Azure AD has many key strengths and features, automated user provisioning and single-sign-on (SSO) capabilities for a number of SaaS apps being two of them.

AAD SSO and Provisioning

I’ve worked in consultancy focusing on identity, access and security the last five years - and I must honestly say that there’s nothing as cool as automating and controlling identity lifecycle and governance with modern and built-in capabilities like the ones Azure AD is offering.

Having users (and groups) automatically created, maintained and disabled/removed in connected SaaS apps gives organizations full control of the identities, while enabling single-sign-on for the same apps makes it painless for end-users to sign in, and lowers the volume of Service Desk tickets categorized as sign-in issues. Win-win!

In the Enterprise Gallery you will, at the time of writing, find 230 SaaS apps supporting automated user provisioning (SCIM standard), and 1675 SaaS apps supporting SSO (SAML or OpenID Connect). Let’s take one of those SaaS apps, “Workplace from Facebook” which many organizations use today, and see how we can enable both of these features.

AAD Gallery


Note: As always, test well and get to know the features in a demo environment before planning for production!

You’ll need an Azure AD environment. I have a demo environment with Azure AD and M365 E5 licenses ready to go, but the Free Tier of Azure AD is sufficient for automated user provisioning to SaaS apps. Note that automated group provisioning requires Azure AD P1 licenses.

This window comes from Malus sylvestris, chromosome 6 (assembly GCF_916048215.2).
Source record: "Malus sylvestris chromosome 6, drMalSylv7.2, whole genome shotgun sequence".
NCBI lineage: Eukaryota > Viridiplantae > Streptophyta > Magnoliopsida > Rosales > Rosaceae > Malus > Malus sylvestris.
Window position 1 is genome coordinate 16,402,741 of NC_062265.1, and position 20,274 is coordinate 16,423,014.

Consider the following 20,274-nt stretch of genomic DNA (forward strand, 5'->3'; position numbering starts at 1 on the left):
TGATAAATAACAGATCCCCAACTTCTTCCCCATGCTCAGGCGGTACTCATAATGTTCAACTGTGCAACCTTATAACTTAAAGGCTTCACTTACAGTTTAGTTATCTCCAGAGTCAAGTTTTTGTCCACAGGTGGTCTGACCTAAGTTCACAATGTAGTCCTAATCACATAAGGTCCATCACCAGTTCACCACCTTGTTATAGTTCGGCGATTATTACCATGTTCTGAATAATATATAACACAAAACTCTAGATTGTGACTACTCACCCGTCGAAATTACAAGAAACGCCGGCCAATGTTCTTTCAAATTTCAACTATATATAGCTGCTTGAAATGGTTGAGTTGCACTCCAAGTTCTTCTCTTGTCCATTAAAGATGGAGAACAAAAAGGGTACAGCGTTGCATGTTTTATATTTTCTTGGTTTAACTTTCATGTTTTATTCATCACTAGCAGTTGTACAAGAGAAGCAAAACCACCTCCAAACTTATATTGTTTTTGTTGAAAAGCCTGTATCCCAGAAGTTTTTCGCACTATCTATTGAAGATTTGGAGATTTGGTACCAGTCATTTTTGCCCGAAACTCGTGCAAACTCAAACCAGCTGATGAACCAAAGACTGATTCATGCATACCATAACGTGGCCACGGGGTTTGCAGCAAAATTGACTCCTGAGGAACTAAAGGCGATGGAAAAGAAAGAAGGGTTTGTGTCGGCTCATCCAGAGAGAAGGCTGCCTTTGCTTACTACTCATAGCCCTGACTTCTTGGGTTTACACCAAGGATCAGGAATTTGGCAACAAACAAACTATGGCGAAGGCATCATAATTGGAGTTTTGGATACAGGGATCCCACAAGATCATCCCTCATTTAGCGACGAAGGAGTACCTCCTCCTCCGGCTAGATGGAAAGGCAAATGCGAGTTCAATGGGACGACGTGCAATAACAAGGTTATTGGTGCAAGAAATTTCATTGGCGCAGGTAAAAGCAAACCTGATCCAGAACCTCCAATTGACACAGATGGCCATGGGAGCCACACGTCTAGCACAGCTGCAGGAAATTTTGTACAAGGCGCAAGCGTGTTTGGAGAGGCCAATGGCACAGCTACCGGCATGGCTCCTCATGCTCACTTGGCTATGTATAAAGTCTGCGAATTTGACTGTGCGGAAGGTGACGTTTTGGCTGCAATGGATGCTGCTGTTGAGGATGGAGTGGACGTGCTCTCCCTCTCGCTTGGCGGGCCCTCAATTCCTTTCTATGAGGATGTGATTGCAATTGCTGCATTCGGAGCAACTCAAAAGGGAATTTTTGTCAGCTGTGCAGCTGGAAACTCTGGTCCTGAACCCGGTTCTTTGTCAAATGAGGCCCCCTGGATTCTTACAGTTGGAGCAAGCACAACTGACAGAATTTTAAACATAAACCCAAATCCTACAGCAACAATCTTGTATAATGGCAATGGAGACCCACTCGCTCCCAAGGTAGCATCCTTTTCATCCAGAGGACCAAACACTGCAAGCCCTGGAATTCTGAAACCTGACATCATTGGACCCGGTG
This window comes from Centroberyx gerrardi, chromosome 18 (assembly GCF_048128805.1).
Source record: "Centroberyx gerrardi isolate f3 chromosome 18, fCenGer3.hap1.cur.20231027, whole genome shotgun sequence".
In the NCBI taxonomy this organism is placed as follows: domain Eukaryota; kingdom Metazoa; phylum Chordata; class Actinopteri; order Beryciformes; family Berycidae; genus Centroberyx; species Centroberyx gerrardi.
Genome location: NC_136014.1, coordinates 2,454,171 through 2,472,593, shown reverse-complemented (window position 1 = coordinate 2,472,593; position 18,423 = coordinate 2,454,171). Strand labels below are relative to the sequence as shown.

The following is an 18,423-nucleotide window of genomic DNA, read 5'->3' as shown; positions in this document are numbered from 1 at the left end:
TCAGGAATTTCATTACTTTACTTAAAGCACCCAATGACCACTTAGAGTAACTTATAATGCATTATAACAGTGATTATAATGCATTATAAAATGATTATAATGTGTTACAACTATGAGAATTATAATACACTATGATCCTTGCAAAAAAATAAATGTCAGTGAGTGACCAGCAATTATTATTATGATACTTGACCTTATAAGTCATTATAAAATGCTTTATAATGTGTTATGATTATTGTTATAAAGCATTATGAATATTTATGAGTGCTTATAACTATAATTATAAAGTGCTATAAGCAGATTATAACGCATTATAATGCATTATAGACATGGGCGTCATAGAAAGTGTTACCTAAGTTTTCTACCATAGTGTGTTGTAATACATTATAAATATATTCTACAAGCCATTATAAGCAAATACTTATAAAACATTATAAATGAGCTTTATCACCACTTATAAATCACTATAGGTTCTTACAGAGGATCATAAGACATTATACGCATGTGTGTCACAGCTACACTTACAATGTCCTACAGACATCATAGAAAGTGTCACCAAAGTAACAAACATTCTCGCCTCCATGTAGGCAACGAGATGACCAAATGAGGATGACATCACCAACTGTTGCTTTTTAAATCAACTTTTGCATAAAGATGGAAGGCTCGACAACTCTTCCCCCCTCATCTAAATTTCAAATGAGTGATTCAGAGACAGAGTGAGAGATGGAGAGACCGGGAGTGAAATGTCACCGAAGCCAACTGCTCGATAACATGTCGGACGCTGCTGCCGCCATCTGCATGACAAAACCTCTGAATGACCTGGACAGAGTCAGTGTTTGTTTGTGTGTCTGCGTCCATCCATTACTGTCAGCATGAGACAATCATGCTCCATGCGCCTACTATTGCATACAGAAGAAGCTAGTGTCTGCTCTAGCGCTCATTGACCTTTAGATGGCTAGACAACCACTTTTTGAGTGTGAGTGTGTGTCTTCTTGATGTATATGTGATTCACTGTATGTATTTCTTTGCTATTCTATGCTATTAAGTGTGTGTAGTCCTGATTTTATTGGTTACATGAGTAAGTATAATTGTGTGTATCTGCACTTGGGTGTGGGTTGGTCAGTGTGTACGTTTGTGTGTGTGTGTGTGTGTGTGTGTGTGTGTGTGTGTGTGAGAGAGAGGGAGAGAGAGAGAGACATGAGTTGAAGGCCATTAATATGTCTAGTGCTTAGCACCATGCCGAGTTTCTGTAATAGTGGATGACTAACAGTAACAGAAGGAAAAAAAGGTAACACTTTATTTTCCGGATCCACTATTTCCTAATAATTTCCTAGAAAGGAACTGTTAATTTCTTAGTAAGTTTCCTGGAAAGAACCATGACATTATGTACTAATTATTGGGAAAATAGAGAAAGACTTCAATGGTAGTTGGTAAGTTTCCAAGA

You need to be either a Global Administrator, Application Administrator or Cloud Application Administrator in the Azure AD tenant for adding the Workplace app and enabling the provisioning and SSO features.

Go to the Azure AD Gallery, search for “Workplace from Facebook” and create the app in Azure AD.

Add Azure AD Gallery App: Workplace from Facebook

Signing up for a “Workplace from Facebook” trial grants 30 days of core capabilities, which is required both for automated user provisioning and for single-sign-on to Workplace. Be sure to sign up with a user where the email/UPN is for the same domain as in your Azure AD tenant, as this domain will have to be verified in Workplace before enabling SSO.

Once signed up with a trial, we can continue with enabling the features.

Configuring single-sign-on

Configuring single-sign-on in Azure AD for “Workplace from Facebook” is documented by Microsoft, but I’ll go through the steps here:

  1. Navigate to the Azure Portal -> Enterprise Applications -> Workplace from Facebook (which you added earlier) -> Properties, set User assignment required to Yes and save.